Who saw this coming? The Steve Wyrick magic show seems to have reached its inevitable conclusion at the Las Vegas Hilton, where history repeats itself for magic shows after "Triumph" proved to be a nonstarter last winter.
But there are two key distinctions, one of which is cited by Hilton officials as the reason they won't comment at this time: The Wyrick show is characterized as being on "hiatus," meaning the door is open to a return, presumably if Wyrick comes up with the money to open it again.
And that leads to the second distinction. Unlike "Triumph," the Hilton wasn't unhappy with the actual quality or content of the show, say sources close to the situation.
While the Hilton eventually realized "Triumph" was a dog that needed to be put down, management had no beefs with the shows Wyrick staged for employees and a smattering of paid ticket-buyers for roughly six weeks. By more than one account, it was a sizeable production with enough scenic elements to fill the big stage.
Wyrick may have the Hilton's approval, but he didn't have its money. Or, apparently, anyone else's.
The Hilton is a pay-to-play operation, and Wyrick was estimated to be paying $25,000 per week in rent for Elvis's old haunts (not including stagehands), and at least $20,000 a week more in advertising costs. Much of his outdoor advertising went up prematurely during the summer, and union stagehand costs for the extended rehearsals likely put the show in the red before it opened. ...
I was off last week and so only updated the Tropicana's entertainment situation over Twitter and the R-J's Vegas Voice blog. But just to make sure we're clear: The Trop showroom is back to square one. Gladys Knight has a few more dates -- today and Friday, and Oct. 25-29 -- while Recycled Percussion could become the room's main tenant.
Producer Adam Steck had a tentative deal to steer Recycled back into the building as an afternoon show. But he backed away because Knight wasn't doing enough shows to share union stagehand costs. The union minimum calls for eight or 10 shows a week (depending on the mix of afternoon and evening performances), when all but the biggest productions these days are fine with five or six. "It's too much pressure," says Steck.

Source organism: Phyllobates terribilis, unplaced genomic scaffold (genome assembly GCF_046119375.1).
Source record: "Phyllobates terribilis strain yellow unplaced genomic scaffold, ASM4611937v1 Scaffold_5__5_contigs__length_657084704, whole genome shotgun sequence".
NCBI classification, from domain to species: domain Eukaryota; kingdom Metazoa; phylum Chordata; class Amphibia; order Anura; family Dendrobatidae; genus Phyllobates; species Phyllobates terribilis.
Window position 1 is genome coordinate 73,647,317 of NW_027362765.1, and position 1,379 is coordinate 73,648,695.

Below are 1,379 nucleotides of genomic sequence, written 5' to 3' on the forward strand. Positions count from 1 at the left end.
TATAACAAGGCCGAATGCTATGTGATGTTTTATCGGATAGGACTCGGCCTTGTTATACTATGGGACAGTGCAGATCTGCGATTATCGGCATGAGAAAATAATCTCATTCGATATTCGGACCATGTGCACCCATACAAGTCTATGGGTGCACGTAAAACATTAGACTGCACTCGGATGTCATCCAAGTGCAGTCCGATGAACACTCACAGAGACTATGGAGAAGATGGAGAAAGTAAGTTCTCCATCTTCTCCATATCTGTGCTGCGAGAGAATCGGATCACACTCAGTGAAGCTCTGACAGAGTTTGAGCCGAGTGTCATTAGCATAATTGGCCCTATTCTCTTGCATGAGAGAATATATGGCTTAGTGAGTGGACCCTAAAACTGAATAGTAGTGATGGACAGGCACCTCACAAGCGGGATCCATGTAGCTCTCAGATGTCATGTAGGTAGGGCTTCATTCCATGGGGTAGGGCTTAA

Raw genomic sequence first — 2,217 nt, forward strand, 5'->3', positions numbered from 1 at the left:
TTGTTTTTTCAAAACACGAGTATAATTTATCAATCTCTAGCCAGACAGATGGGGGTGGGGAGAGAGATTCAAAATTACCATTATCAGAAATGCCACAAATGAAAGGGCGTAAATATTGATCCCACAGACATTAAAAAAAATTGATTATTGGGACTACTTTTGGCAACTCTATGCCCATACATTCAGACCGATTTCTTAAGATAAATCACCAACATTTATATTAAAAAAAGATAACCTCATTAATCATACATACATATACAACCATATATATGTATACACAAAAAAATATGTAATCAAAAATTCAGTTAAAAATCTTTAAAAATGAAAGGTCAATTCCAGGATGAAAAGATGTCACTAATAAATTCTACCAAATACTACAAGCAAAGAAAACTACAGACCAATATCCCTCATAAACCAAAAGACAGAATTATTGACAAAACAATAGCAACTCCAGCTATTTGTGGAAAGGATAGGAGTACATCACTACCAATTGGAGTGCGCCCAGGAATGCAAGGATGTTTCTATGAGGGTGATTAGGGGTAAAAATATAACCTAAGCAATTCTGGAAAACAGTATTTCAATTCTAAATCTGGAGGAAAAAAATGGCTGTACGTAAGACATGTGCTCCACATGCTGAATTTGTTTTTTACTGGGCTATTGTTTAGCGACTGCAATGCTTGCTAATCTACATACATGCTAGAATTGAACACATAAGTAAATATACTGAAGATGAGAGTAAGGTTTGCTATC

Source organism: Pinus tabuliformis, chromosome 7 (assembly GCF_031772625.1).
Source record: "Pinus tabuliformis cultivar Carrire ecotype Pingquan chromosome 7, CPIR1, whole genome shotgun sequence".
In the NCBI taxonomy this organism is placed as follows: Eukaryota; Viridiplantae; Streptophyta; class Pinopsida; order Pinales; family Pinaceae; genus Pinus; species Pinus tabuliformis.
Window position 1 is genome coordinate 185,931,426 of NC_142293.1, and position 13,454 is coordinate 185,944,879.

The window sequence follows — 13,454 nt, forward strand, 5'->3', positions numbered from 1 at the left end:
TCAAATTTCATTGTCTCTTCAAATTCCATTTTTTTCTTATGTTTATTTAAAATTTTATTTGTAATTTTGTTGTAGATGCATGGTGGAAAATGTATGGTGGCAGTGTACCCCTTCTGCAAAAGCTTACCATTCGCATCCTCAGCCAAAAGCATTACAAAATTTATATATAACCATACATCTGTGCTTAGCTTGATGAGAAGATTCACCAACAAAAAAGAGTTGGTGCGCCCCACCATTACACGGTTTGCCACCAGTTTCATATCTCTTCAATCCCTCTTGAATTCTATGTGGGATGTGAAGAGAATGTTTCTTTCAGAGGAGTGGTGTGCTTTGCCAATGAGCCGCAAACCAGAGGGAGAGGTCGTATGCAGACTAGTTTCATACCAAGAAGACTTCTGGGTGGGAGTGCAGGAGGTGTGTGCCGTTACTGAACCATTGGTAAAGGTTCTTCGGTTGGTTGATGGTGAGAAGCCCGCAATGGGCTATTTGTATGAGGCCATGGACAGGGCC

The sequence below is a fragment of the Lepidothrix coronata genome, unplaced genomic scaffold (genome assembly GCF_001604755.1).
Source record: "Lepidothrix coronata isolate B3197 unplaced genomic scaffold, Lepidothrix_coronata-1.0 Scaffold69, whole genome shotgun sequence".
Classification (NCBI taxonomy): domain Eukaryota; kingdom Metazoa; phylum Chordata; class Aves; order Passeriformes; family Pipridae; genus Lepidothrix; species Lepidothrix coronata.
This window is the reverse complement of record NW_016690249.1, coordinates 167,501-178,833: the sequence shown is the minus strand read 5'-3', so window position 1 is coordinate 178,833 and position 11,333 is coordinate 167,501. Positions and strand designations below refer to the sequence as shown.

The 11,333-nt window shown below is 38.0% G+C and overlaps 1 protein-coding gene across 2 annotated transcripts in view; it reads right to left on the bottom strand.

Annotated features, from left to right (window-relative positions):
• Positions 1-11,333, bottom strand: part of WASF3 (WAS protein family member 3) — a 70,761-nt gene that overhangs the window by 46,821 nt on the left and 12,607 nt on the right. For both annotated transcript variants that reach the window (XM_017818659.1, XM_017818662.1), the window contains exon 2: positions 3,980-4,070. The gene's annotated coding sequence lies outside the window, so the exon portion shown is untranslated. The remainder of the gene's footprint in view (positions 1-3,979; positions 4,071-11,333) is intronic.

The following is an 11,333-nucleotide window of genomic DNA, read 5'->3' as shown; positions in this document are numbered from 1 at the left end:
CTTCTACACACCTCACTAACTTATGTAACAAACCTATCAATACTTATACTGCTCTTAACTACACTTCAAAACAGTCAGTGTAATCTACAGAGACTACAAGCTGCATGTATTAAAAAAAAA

Knight's camp came to a similar decision after out-of-town bookings left just seven Tropicana dates in November and eight in December. Now the Trop is said to be in direct talks with Recycled about coming back as the main attraction. ...
Another loose end tied up: "Absinthe" will indeed return to its outdoor location in front of Caesars Palace on Oct. 21. This time, it will be housed in a more permanent structure that will allow the carnival tent show to endure not only the winter, but also the scrutiny of code-enforcement inspectors who had previously limited the production to a six-month stay. ...
An overall face-lift at the diminutive Royal Resort includes dusting off an old second-floor banquet room for several shows overseen by Frederic Apcar and comedy producer Joe Sanfelippo.
The room may end up being called The Cave. "It's dark and dank, so we might as well just get over it," Sanfelippo says.
"The Rock & Roll Comedy Show" is already breaking in the room with a soft opening on Fridays and Saturdays. Rob Sherwood heads a rockin' band of comedians who turn stand-up to "11" with musical backing.
On Sunday, comedian Wheels Parise launches his weeknight "Comedy Live!" with veteran Babe Pier as emcee. On Wednesday, "America's Sound" with Early Clover debuts as the afternoon show.
Contact reporter Mike Weatherford at mweatherford@ reviewjournal.com or 702-383-0288.